Having faced the leader’s self doubt, learnt how to sense and feel the mood of the led, knowing how to put into words a picture of the future and raise others to the level of kings - above their own fears, this is the wisdom Henry shares with us and we can use to practice the art of authentic leadership.
Turning Battlefields into Gardens Against all odds, Henry is victorious at the Battle of Agincourt. Having won the war, he must now win the peace. It is time for Henry to show us a new face of leadership.
In modern times, Winston Churchill offers us an instructive example. Although a charismatic and inspirational war leader, when it came to peacetime, he had no vision to offer the electorate who chose a decidedly uncharismatic leader, Clement Attlee, instead. But what Attlee lacked in charisma, he more than made up for in vision, the promise of a better future in the shape of the ‘welfare state‘.
In Henry’s case, he recognizes the need for change in order to meet the new challenge of peacetime and he turns from warrior into lover to woo Katherine, the daughter of the King and Queen of France. No matter how uncomfortable this new role is, Henry knows he must take it on in order to turn his victory at Agincourt into something lasting and substantial. His goal is to secure marriage to Katherine to cement the union of England and France.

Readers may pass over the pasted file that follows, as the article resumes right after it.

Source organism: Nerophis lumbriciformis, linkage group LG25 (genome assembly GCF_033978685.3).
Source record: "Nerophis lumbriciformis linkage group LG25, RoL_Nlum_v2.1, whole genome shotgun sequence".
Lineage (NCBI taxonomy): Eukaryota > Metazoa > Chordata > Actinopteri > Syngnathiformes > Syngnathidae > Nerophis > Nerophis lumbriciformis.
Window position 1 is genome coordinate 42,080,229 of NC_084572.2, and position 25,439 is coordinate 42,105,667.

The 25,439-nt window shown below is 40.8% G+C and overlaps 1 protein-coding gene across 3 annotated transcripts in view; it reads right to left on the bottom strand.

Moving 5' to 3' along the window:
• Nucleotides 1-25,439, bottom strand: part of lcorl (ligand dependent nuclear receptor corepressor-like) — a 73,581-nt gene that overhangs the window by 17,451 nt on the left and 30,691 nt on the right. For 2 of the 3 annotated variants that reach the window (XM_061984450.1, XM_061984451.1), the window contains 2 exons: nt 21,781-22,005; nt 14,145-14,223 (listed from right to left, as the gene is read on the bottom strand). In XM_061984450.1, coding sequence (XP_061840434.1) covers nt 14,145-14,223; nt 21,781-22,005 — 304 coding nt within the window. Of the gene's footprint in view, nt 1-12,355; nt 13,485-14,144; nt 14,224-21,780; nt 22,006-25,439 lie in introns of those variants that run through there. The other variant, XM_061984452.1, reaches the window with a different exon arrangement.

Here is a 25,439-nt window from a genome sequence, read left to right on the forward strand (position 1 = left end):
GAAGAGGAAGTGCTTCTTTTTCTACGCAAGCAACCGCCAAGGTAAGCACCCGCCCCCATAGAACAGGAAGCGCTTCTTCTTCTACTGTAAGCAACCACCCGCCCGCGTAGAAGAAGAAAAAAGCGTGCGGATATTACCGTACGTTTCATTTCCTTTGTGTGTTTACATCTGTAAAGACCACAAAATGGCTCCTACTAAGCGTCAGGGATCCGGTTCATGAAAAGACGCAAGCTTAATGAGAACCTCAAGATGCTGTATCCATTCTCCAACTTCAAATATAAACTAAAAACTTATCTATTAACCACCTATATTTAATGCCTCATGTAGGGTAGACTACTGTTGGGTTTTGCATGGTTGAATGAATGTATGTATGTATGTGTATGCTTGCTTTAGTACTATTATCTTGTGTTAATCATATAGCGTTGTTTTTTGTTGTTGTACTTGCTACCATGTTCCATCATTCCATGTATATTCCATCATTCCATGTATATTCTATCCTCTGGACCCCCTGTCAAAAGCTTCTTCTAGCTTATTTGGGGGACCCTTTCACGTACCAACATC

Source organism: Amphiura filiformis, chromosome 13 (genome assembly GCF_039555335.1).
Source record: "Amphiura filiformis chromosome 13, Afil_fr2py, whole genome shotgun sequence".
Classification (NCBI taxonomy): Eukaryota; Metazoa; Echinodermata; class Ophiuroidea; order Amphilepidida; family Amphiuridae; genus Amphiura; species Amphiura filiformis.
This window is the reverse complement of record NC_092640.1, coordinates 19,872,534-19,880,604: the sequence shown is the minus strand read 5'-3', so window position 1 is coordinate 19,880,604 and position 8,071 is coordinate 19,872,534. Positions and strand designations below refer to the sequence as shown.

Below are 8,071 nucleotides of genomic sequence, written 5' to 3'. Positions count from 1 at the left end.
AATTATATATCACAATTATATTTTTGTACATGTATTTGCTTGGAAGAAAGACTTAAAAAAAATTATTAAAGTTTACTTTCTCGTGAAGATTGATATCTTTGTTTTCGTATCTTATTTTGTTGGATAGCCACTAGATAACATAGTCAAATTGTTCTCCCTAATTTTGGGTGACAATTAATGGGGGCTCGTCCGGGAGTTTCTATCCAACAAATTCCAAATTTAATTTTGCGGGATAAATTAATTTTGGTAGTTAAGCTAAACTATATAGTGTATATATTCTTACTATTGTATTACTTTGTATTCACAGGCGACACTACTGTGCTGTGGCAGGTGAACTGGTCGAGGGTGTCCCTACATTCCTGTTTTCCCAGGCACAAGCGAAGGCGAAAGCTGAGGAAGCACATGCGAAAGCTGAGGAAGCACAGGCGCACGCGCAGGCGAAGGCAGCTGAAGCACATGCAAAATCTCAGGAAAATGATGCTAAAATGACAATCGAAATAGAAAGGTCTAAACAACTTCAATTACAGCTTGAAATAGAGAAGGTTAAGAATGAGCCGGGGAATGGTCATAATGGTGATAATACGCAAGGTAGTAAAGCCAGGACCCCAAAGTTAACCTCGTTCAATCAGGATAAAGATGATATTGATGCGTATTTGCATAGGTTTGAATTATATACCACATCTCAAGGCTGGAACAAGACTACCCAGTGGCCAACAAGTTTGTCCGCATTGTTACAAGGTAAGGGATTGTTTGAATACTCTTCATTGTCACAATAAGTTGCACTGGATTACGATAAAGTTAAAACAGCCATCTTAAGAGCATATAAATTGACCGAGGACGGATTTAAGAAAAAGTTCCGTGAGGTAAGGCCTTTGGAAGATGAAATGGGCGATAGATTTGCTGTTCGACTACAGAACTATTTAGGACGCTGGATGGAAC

One of the oldest and most persistent metaphors for business is the military one – fighting against the odds, struggling to achieve targets, battling with the competition. It is a picture that resonates strongly, it is popular and easily understood – but it is not sustainable or appropriate as the only way for organizations to be. Different contexts require different modus operandi. There are strategic alternatives. There are times when the leader needs to tend the health of the organization, repair bridges with the outside world, nurture and develop talent, stimulate new ideas to take hold and grow.
In the play, it is the ‘garden’ of France that Henry must now turn his attention to. The battle is over, he has to put aside his armour and take on a new mantel of leadership that is not based on being the warrior. He must turn the battlefield into a garden.
Shakespeare’s story of Henry as a peacemaker provides powerful material for our workshops. It allows us to explore the behaviors behind this face of leadership and to rehearse the skill of being a leader who can restore organizational health and take responsibility for the future wellbeing and sustainability of the business.
Strategic Partnership Programmes Developing World Class Leaders